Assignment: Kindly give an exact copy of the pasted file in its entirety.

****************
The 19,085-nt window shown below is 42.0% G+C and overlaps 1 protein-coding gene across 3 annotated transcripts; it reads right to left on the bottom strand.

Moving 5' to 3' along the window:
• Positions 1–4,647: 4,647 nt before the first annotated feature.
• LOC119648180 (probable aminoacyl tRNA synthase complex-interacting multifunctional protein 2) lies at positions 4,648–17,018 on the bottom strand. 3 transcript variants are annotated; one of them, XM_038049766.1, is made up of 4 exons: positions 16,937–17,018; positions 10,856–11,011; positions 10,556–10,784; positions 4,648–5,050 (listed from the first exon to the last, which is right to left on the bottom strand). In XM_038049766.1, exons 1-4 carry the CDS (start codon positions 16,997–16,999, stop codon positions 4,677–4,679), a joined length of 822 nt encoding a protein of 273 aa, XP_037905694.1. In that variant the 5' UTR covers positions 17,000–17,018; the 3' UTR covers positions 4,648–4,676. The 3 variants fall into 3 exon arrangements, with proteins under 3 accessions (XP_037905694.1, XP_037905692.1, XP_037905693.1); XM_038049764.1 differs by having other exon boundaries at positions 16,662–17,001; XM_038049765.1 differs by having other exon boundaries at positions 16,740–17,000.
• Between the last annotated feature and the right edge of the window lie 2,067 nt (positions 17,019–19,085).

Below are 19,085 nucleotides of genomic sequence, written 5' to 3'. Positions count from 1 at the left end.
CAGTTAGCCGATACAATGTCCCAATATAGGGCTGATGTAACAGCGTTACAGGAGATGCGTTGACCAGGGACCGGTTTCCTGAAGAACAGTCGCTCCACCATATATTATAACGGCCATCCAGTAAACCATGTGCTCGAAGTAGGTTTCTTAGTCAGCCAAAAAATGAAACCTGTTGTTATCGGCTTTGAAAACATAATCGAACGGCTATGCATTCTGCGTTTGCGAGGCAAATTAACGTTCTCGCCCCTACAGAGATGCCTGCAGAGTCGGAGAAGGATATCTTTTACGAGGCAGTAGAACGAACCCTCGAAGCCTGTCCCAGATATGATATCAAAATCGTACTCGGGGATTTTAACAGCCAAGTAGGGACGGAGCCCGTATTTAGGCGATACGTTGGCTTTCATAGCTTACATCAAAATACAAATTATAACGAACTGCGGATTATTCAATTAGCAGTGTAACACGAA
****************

The 19,085-nt window shown below is 42.0% G+C and overlaps 1 protein-coding gene across 3 annotated transcripts; it reads right to left on the bottom strand.

Moving 5' to 3' along the window:
• Positions 1–4,647: 4,647 nt before the first annotated feature.
• LOC119648180 (probable aminoacyl tRNA synthase complex-interacting multifunctional protein 2) lies at positions 4,648–17,018 on the bottom strand. 3 transcript variants are annotated; one of them, XM_038049766.1, is made up of 4 exons: positions 16,937–17,018; positions 10,856–11,011; positions 10,556–10,784; positions 4,648–5,050 (listed from the first exon to the last, which is right to left on the bottom strand). In XM_038049766.1, exons 1-4 carry the CDS (start codon positions 16,997–16,999, stop codon positions 4,677–4,679), a joined length of 822 nt encoding a protein of 273 aa, XP_037905694.1. In that variant the 5' UTR covers positions 17,000–17,018; the 3' UTR covers positions 4,648–4,676. The 3 variants fall into 3 exon arrangements, with proteins under 3 accessions (XP_037905694.1, XP_037905692.1, XP_037905693.1); XM_038049764.1 differs by having other exon boundaries at positions 16,662–17,001; XM_038049765.1 differs by having other exon boundaries at positions 16,740–17,000.
• Between the last annotated feature and the right edge of the window lie 2,067 nt (positions 17,019–19,085).

Below are 19,085 nucleotides of genomic sequence, written 5' to 3'. Positions count from 1 at the left end.
CAGTTAGCCGATACAATGTCCCAATATAGGGCTGATGTAACAGCGTTACAGGAGATGCGTTGACCAGGGACCGGTTTCCTGAAGAACAGTCGCTCCACCATATATTATAACGGCCATCCAGTAAACCATGTGCTCGAAGTAGGTTTCTTAGTCAGCCAAAAAATGAAACCTGTTGTTATCGGCTTTGAAAACATAATCGAACGGCTATGCATTCTGCGTTTGCGAGGCAAATTAACGTTCTCGCCCCTACAGAGATGCCTGCAGAGTCGGAGAAGGATATCTTTTACGAGGCAGTAGAACGAACCCTCGAAGCCTGTCCCAGATATGATATCAAAATCGTACTCGGGGATTTTAACAGCCAAGTAGGGACGGAGCCCGTATTTAGGCGATACGTTGGCTTTCATAGCTTACATCAAAATACAAATTATAACGAACTGCGGATTATTCAATTAGCAGTGTAACACGAA